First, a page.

Guy Royle

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Sir Guy Charles Cecil Royle
Vice Admiral Royle WWII IWM A 20781.jpg
Vice Admiral Royle as Chief of Australian Naval Staff during World War II
Born (1885-08-17)17 August 1885
Died 4 January 1954(1954-01-04) (aged 68)
Allegiance  United Kingdom
Service/branch  Royal Navy
Years of service 1900–1945
Rank Admiral
Commands held Chief of the Australian Naval Staff
HMS Canterbury
HMS Excellent
HMS Glorious
Battles/wars World War I
World War II
Awards Knight Commander of the Order of the Bath
Companion of the Order of St Michael and St George

Admiral Sir Guy Charles Cecil Royle KCBCMGRN (17 August 1885 – 4 January 1954) was a Royal Navy officer who went on to be Fifth Sea Lord and First Naval Member of the Royal Australian Navy.

Naval career[edit]

Royle joined the Royal Navy with a commission as a midshipman in 1900.[1]

He served in World War I as Gunnery Officer on the battleship HMS Marlborough and was at the Battle of Jutland in 1916,[2] then on the staff of Admiral Sir Charles Madden in the Grand Fleet.[2] By 1919 he had been promoted Commander and in July 1919 was appointed a Companion of the Order of St Michael and St George "for valuable services as Gunnery officer of H. M. S. "Marlborough", 1st Battle Squadron, and as Flag Commander to the Admiral, Second in Command, Grand Fleet."[3]

Royle was appointed Assistant to the Deputy Director of Naval Ordnance in 1923 and became Naval attaché in Tokyo in 1924.[2] He was given command of the cruiser HMS Canterbury in 1927, the shore establishment HMS Excellent in 1930 and the aircraft carrier HMS Glorious in 1933.[2] He went on to be Naval Secretary from 1934 and to 1937, when he was appointed Vice Admiral commanding the aircraft carriers, serving until 1939. In World War II, he returned briefly as Naval Secretary from September to November, 1939, then until 1941 was Fifth Sea Lord and Chief of the Naval Air Service, when he became First Naval Member of the Australian Commonwealth Naval Board; he retired the service in 1946.[1][2]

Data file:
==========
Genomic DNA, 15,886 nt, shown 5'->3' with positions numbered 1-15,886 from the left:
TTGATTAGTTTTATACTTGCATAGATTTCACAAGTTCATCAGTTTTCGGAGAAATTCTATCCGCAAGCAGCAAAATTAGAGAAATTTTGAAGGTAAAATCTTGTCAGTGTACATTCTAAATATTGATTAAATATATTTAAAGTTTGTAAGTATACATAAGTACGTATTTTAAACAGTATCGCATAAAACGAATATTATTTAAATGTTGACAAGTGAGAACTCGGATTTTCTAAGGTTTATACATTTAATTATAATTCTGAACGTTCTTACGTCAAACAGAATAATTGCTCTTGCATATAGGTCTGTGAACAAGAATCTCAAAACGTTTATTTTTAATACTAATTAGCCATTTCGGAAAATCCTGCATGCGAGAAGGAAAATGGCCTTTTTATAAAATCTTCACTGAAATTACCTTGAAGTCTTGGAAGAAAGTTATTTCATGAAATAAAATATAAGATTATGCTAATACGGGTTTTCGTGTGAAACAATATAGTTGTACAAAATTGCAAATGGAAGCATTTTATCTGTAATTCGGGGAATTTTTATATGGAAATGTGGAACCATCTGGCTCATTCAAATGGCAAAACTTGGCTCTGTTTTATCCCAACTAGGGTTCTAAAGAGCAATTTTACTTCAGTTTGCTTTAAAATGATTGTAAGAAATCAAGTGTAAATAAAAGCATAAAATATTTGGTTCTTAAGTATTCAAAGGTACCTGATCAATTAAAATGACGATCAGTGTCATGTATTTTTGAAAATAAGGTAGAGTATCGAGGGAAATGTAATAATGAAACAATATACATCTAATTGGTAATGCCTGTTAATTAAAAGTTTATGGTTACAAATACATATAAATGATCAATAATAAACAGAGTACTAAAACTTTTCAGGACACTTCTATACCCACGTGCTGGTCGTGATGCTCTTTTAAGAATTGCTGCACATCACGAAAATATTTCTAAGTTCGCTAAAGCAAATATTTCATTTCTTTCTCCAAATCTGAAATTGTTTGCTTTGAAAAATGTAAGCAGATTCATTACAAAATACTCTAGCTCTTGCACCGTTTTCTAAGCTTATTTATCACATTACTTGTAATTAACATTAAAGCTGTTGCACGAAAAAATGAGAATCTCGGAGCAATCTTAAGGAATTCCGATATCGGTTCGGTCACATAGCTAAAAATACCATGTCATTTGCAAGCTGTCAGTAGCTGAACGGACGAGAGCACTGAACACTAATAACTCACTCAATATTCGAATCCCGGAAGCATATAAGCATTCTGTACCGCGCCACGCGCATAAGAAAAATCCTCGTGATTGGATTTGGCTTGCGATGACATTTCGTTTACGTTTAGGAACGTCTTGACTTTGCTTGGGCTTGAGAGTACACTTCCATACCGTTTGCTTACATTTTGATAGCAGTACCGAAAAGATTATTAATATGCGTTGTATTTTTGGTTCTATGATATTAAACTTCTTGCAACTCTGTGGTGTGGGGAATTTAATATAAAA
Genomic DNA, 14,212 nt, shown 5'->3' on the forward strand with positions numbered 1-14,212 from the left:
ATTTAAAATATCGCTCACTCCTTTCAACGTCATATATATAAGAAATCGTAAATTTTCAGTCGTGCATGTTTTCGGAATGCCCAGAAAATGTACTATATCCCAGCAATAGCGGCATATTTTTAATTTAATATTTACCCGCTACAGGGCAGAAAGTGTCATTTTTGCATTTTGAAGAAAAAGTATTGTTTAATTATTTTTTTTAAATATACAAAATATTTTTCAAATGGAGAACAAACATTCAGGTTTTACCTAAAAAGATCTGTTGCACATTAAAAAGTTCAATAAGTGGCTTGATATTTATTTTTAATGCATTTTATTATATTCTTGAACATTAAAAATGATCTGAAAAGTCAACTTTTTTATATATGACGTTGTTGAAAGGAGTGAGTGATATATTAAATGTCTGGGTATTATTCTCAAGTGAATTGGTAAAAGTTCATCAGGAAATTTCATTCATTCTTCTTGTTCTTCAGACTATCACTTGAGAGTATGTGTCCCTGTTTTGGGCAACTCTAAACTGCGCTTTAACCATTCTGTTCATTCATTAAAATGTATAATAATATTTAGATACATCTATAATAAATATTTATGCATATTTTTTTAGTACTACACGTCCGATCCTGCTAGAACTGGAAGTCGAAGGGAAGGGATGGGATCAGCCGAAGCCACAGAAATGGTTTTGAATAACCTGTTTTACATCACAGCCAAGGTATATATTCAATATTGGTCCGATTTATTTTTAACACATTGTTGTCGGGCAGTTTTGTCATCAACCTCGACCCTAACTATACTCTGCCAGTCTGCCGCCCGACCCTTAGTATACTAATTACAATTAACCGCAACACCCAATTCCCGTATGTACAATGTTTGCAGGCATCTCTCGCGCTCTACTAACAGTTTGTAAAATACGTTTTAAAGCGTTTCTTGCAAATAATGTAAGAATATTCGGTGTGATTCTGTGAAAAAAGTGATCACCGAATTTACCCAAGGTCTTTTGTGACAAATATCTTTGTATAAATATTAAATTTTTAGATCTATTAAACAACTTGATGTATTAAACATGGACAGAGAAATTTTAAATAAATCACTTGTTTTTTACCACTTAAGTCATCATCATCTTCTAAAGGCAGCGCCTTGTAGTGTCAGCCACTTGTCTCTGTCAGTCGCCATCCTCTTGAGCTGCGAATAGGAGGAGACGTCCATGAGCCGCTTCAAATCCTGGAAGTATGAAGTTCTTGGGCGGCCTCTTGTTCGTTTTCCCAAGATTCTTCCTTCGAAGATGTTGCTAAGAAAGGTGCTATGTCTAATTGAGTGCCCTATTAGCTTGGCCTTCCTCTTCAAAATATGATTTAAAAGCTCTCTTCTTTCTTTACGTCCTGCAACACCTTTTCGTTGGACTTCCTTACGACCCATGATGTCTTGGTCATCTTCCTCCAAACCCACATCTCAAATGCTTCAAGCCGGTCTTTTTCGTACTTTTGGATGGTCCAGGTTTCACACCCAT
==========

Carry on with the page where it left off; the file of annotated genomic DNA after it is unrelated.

Royle was knighted in 1941 and promoted admiral in 1942.[1]

In retirement he was appointed briefly as Secretary to the Lord Great Chamberlain and finally as Yeoman Usher (deputy) of the Black Rod,[4] a ceremonial position in the House of Lords, serving in that office from 1946 to 1953.[5] He collapsed and died while putting out a heath fire near his home at Wimborne Minster in Dorset.[6]

References[edit]

  1. ^ a b c Winston Churchill, ed. Martin Gilbert, The Churchill War Papers: At the Admiralty, September 1939-May 1940 (1993), p. 354
  2. ^ a b c d e Liddell Hart Centre for Military Archives
  3. ^ London Gazette, Issue 31461 (supplement), 15 July 1919, Page 9107
  4. ^ House of Lords Offices Hansard, 9 December 1953
  5. ^ Black Rod, 1361- at parliament.uk, accessed 23 November 2010
  6. ^ Admiral Sir Guy Royle Flight International, 15 January 1954
Military offices
Preceded by
Sidney Meyrick
Naval Secretary
1934–1937
Succeeded by
William Whitworth
Preceded by
Sir Alexander Ramsay
Fifth Sea Lord
1939–1941
Succeeded by
Sir Lumley Lyster
Preceded by
Admiral Sir Ragnar Colvin
Chief of the Australian Naval Staff
1941–1945
Succeeded by
Admiral Sir Louis Hamilton